Barack Obama and Mitt Romney’s first debate is Wednesday night. Here are ten tips for getting something out of this and their other two debates.
1. Ignore the “morning line” about how well each candidate is expected to do, what each candidate “needs to accomplish,” and so on. All that chatter is noise in the system—it has nothing to do with anything.
2. Tune in early and watch the pre- and post-debate programming on C-Span. Why C-Span? Before the debate, you’ll get a sense of the setting—what the scene is like, who’s in the audience, and so on. Afterward, you can see how the candidates behave when they think the cameras are off.
3. Are the candidates you see and hear in the debate consistent with their commercials and their opponent’s commercials? If not, disregard the commercials.
It’s the difference between a real experience and an artificial experience. For the first and only time, we get to see the candidates live and side-by-side in three ninety-minute encounters. Perfect? No. Better than what we’ve been getting? Definitely.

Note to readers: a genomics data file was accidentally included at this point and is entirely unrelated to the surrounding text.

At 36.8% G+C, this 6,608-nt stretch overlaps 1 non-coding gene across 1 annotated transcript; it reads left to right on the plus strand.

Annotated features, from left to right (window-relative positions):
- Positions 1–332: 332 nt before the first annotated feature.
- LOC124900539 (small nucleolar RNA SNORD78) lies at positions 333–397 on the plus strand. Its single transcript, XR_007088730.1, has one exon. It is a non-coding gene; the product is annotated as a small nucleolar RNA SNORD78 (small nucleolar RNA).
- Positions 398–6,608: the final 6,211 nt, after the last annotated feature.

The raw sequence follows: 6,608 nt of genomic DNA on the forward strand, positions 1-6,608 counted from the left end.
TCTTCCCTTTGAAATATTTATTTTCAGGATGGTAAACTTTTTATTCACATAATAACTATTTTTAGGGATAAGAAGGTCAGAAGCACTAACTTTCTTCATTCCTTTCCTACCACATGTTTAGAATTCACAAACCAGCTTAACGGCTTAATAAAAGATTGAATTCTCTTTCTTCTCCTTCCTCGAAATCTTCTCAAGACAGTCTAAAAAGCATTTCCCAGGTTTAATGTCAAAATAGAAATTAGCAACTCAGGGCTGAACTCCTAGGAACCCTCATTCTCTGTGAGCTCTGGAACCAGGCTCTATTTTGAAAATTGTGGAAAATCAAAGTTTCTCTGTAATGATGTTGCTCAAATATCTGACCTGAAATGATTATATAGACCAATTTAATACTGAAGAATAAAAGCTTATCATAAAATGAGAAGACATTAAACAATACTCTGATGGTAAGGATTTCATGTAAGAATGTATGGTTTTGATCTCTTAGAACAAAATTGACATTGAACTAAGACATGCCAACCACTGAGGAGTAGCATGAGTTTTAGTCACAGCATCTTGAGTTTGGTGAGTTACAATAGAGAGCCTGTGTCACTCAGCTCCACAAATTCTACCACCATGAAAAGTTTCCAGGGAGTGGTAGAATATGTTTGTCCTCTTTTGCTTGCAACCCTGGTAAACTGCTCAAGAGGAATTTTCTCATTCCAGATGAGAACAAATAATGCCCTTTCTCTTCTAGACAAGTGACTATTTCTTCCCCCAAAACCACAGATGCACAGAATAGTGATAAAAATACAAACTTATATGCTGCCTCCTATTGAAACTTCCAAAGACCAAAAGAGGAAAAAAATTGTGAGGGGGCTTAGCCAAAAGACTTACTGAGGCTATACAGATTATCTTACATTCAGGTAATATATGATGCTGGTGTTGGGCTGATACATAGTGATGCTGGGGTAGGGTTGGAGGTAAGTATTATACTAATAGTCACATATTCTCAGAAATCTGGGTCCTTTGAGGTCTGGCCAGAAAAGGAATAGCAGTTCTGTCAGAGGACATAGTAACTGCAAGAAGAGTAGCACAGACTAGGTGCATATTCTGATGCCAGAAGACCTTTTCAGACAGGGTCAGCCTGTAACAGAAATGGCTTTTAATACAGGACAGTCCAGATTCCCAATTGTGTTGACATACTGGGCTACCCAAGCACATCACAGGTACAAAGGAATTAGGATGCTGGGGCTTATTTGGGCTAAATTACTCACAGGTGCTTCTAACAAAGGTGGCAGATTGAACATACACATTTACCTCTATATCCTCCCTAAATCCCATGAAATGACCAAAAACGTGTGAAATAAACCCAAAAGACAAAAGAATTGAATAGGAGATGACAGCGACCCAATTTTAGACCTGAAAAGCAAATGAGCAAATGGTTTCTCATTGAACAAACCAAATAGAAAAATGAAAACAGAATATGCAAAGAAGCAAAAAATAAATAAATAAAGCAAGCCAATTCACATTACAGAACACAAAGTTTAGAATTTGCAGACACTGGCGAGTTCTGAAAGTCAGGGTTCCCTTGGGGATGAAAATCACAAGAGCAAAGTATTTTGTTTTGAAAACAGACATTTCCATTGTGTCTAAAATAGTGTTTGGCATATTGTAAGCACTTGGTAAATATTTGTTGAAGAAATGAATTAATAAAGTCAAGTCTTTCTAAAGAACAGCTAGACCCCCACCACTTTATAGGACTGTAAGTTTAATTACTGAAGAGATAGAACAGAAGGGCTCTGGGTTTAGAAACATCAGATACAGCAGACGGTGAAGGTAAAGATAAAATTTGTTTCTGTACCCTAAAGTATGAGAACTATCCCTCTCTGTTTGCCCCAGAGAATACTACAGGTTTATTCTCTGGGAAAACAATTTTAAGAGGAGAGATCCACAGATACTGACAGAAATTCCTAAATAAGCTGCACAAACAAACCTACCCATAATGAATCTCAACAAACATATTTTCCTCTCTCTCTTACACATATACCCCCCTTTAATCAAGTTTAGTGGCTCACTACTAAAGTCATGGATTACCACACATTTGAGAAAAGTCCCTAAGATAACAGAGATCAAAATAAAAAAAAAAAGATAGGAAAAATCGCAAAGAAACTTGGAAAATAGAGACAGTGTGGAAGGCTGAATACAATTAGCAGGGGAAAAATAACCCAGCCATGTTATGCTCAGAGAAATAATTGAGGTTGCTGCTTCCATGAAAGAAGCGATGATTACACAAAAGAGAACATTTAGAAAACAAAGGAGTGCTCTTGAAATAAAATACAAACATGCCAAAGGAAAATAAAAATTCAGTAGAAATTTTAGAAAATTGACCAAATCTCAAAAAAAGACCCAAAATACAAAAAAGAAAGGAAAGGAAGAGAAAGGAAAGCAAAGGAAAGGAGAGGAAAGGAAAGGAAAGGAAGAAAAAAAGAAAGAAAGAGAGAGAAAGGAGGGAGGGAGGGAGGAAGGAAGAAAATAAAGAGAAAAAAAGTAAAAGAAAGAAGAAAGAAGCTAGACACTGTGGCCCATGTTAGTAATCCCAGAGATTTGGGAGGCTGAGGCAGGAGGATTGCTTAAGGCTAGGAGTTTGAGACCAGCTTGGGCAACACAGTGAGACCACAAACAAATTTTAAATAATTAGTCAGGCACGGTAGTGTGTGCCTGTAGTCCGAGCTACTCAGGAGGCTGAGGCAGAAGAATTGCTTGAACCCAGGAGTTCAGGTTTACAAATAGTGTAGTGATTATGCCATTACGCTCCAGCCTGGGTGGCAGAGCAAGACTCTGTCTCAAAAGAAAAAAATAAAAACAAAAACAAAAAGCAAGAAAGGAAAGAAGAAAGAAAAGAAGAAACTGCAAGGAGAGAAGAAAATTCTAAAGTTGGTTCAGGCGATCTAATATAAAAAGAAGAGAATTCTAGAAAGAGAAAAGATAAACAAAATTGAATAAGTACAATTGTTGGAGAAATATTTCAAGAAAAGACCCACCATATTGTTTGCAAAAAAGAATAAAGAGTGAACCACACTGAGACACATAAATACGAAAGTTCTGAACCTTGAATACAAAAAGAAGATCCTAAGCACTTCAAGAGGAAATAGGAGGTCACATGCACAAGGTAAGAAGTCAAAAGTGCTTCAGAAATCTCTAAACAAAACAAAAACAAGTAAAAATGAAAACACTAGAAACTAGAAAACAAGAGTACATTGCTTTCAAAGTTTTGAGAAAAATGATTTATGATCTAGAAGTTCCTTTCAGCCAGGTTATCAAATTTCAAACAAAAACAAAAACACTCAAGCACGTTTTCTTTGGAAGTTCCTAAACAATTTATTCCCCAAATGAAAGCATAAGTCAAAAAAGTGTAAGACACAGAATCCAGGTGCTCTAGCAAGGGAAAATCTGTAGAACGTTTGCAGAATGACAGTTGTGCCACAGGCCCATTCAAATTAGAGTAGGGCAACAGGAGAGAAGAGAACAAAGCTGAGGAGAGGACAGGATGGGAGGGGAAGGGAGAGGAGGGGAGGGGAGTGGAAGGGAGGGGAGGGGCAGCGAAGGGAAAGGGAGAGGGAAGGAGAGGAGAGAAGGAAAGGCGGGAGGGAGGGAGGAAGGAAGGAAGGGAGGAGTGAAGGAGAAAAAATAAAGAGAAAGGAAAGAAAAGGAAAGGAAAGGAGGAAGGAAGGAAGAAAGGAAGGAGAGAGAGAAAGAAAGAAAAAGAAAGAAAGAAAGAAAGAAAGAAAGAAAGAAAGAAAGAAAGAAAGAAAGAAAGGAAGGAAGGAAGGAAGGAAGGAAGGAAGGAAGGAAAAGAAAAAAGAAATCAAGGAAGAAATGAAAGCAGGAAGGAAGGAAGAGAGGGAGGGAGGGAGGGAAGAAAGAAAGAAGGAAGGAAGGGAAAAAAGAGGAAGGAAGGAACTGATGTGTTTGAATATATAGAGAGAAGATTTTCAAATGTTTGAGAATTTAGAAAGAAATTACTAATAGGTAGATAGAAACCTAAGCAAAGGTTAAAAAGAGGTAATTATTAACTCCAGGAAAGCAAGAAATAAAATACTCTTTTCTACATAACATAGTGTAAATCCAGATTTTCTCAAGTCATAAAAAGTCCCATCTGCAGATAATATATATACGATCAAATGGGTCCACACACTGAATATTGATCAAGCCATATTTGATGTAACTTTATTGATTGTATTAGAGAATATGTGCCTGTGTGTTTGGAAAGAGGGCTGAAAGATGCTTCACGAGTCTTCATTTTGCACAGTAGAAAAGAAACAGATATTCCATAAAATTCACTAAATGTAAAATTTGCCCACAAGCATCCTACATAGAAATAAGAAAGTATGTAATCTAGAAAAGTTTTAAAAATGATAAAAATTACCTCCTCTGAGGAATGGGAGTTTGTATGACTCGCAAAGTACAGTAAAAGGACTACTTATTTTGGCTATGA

4. Trust your ability to size up people when evaluating the candidates. Critics of debates sometimes charge that they’re personality contests. Well, by constitutional design, the presidency is a unitary office. Because “the executive power shall be vested in a President of the United States,” who these people are matters.
5. Evaluate what you see—body language and facial expressions—as well as what you hear. Lawyers call it “demeanor evidence.” We seem to be hardwired to judge qualities like sincerity and trustworthiness, so why not take advantage of that ability?
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